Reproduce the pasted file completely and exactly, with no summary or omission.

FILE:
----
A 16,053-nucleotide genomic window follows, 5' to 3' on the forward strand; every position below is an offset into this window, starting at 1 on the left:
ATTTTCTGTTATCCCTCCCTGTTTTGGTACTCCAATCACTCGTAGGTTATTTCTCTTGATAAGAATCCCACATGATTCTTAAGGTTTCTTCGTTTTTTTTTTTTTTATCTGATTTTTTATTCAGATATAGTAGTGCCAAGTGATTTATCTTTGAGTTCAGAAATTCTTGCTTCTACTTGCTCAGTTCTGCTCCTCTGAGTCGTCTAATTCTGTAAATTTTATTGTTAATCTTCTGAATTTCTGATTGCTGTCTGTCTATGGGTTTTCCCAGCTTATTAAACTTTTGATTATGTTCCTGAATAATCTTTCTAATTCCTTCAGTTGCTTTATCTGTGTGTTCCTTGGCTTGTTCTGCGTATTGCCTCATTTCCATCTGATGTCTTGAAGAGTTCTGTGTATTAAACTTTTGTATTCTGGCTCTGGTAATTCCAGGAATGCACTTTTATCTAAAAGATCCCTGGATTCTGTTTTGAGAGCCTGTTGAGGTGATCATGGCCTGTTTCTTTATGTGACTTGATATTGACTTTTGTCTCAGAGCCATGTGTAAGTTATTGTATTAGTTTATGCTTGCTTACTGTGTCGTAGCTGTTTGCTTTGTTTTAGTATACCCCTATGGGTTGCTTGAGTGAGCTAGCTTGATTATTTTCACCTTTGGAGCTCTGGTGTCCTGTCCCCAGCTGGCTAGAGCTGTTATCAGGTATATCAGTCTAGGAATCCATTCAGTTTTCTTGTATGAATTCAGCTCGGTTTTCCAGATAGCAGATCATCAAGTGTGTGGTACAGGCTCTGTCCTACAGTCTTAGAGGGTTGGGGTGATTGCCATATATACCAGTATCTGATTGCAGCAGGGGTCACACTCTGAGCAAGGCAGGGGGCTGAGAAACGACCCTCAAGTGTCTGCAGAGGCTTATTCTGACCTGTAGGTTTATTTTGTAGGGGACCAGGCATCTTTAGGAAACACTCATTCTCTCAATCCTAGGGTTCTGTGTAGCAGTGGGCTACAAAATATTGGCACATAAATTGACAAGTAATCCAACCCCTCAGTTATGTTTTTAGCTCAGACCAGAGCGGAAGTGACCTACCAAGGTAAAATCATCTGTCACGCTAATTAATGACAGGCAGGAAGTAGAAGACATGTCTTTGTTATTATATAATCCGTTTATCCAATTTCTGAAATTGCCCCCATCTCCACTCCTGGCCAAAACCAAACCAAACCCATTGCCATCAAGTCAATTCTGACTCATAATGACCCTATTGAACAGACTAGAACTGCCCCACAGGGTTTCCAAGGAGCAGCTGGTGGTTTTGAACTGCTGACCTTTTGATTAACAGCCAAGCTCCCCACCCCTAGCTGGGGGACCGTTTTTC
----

A 16,053-nucleotide genomic window follows, 5' to 3' on the forward strand; every position below is an offset into this window, starting at 1 on the left:
ATTTTCTGTTATCCCTCCCTGTTTTGGTACTCCAATCACTCGTAGGTTATTTCTCTTGATAAGAATCCCACATGATTCTTAAGGTTTCTTCGTTTTTTTTTTTTTTATCTGATTTTTTATTCAGATATAGTAGTGCCAAGTGATTTATCTTTGAGTTCAGAAATTCTTGCTTCTACTTGCTCAGTTCTGCTCCTCTGAGTCGTCTAATTCTGTAAATTTTATTGTTAATCTTCTGAATTTCTGATTGCTGTCTGTCTATGGGTTTTCCCAGCTTATTAAACTTTTGATTATGTTCCTGAATAATCTTTCTAATTCCTTCAGTTGCTTTATCTGTGTGTTCCTTGGCTTGTTCTGCGTATTGCCTCATTTCCATCTGATGTCTTGAAGAGTTCTGTGTATTAAACTTTTGTATTCTGGCTCTGGTAATTCCAGGAATGCACTTTTATCTAAAAGATCCCTGGATTCTGTTTTGAGAGCCTGTTGAGGTGATCATGGCCTGTTTCTTTATGTGACTTGATATTGACTTTTGTCTCAGAGCCATGTGTAAGTTATTGTATTAGTTTATGCTTGCTTACTGTGTCGTAGCTGTTTGCTTTGTTTTAGTATACCCCTATGGGTTGCTTGAGTGAGCTAGCTTGATTATTTTCACCTTTGGAGCTCTGGTGTCCTGTCCCCAGCTGGCTAGAGCTGTTATCAGGTATATCAGTCTAGGAATCCATTCAGTTTTCTTGTATGAATTCAGCTCGGTTTTCCAGATAGCAGATCATCAAGTGTGTGGTACAGGCTCTGTCCTACAGTCTTAGAGGGTTGGGGTGATTGCCATATATACCAGTATCTGATTGCAGCAGGGGTCACACTCTGAGCAAGGCAGGGGGCTGAGAAACGACCCTCAAGTGTCTGCAGAGGCTTATTCTGACCTGTAGGTTTATTTTGTAGGGGACCAGGCATCTTTAGGAAACACTCATTCTCTCAATCCTAGGGTTCTGTGTAGCAGTGGGCTACAAAATATTGGCACATAAATTGACAAGTAATCCAACCCCTCAGTTATGTTTTTAGCTCAGACCAGAGCGGAAGTGACCTACCAAGGTAAAATCATCTGTCACGCTAATTAATGACAGGCAGGAAGTAGAAGACATGTCTTTGTTATTATATAATCCGTTTATCCAATTTCTGAAATTGCCCCCATCTCCACTCCTGGCCAAAACCAAACCAAACCCATTGCCATCAAGTCAATTCTGACTCATAATGACCCTATTGAACAGACTAGAACTGCCCCACAGGGTTTCCAAGGAGCAGCTGGTGGTTTTGAACTGCTGACCTTTTGATTAACAGCCAAGCTCCCCACCCCTAGCTGGGGGACCGTTTTTC